In college there was no doubt in my mind that I would marry a Mexican. I didn’t want my culture to be diluted. I wanted to live in a Spanish-speaking household. I wore Ché Guevara berets with rebozos and Tehuana blouses. I just stopped short of wearing a poncho and purchasing a donkey just to really make a point. I wanted my partner to understand my family, and not judge them for being so incredibly loud.
Fast forward seven years and I am living with my white boyfriend. Throughout my early 20s, I avoided white guys. I didn’t want to “sell out” (though it can be debated that I always was a “sell out”). I didn’t want to live in fear of them saying something racist. I didn’t want to be their “Latina college experience.” Sometimes I believed they wouldn’t even find me attractive. I also didn’t want to have to explain what a “chancla” was or what I meant when I said I was “empachada.” I also didn’t want to explain my Chespirito references (like when I get “la chiripiorca“).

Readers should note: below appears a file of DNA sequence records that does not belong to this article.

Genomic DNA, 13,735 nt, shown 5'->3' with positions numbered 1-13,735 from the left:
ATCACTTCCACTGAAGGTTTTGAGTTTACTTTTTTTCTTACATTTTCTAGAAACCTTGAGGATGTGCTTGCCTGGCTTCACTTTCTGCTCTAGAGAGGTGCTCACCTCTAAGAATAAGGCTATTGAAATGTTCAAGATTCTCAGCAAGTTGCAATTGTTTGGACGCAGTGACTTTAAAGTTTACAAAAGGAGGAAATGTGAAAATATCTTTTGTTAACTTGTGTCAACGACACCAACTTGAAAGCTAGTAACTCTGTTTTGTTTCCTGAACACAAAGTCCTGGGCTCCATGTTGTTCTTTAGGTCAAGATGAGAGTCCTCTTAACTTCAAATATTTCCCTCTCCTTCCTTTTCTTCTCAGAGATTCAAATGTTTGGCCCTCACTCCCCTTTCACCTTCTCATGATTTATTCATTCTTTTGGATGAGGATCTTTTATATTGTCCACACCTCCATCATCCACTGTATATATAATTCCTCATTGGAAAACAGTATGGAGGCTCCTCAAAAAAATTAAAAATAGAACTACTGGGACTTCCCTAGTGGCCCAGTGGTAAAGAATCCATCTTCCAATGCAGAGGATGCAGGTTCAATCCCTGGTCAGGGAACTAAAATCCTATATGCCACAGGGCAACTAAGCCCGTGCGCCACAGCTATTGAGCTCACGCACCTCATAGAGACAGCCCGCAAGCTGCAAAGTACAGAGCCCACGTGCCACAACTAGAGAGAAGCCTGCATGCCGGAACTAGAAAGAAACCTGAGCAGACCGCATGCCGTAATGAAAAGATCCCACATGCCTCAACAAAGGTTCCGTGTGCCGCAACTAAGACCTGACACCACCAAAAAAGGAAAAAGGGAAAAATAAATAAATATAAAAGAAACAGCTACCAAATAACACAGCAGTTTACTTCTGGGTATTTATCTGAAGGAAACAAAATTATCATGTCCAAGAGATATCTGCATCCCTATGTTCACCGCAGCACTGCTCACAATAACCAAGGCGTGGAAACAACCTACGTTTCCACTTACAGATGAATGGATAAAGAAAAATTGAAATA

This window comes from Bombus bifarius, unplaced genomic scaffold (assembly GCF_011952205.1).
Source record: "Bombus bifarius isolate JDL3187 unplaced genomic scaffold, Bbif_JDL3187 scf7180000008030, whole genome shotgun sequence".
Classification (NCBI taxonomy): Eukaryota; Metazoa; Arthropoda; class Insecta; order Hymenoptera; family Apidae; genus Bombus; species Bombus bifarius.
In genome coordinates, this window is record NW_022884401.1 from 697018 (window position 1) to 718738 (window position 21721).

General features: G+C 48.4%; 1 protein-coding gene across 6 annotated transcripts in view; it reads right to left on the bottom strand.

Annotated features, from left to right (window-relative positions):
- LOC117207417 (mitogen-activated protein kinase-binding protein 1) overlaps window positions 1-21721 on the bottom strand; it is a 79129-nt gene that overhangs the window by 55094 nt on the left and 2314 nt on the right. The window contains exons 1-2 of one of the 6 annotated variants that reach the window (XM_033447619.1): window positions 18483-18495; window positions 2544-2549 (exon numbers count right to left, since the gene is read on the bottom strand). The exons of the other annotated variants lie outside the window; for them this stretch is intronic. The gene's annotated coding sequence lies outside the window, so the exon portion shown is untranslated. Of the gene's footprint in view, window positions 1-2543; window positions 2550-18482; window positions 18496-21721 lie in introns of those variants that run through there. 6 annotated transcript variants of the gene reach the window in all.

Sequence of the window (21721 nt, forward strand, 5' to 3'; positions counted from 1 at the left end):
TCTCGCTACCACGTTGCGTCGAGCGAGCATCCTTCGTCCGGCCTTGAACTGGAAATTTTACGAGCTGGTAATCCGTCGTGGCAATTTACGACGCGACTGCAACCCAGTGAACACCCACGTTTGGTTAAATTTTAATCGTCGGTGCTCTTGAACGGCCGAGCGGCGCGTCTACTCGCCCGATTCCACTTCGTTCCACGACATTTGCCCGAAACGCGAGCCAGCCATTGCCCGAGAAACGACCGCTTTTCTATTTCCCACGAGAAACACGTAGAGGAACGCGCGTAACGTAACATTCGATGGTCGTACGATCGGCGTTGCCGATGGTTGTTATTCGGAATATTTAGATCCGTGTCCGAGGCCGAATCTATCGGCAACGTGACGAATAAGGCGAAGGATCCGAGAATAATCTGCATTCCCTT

I just wanted them to understand.
But that didn’t work out. The brown men I dated didn’t do well with my independent nature. Some of them were off put by my very non-traditional beliefs and lifestyle. I’m not generalizing, though. I’m sure that there are plenty of educated brown men who are comfortable dating unconventional brown women and don’t secretly want a white girl. Please don’t send me angry emails, for I know these men exist. I, however, never met one who showed any interest in me. Believe me – I looked. Also, the further I got into my education, I’m talking about graduate school, the fewer Latinos I came across.
That is not to say that dating a white man was my last resort. Far from it. I can’t imagine a better partner for myself. I’m lucky to have found him. It’s in meeting him that I let go of many of preconceived notions. For example, not all white people eat boiled hot dogs for dinner, listen to Dave Matthews Band, and do the funky chicken at weddings. These are things I simply did not know. My boyfriend sincerely wanted to know about my culture, he valued my intelligence and was interested in my innumerable opinions.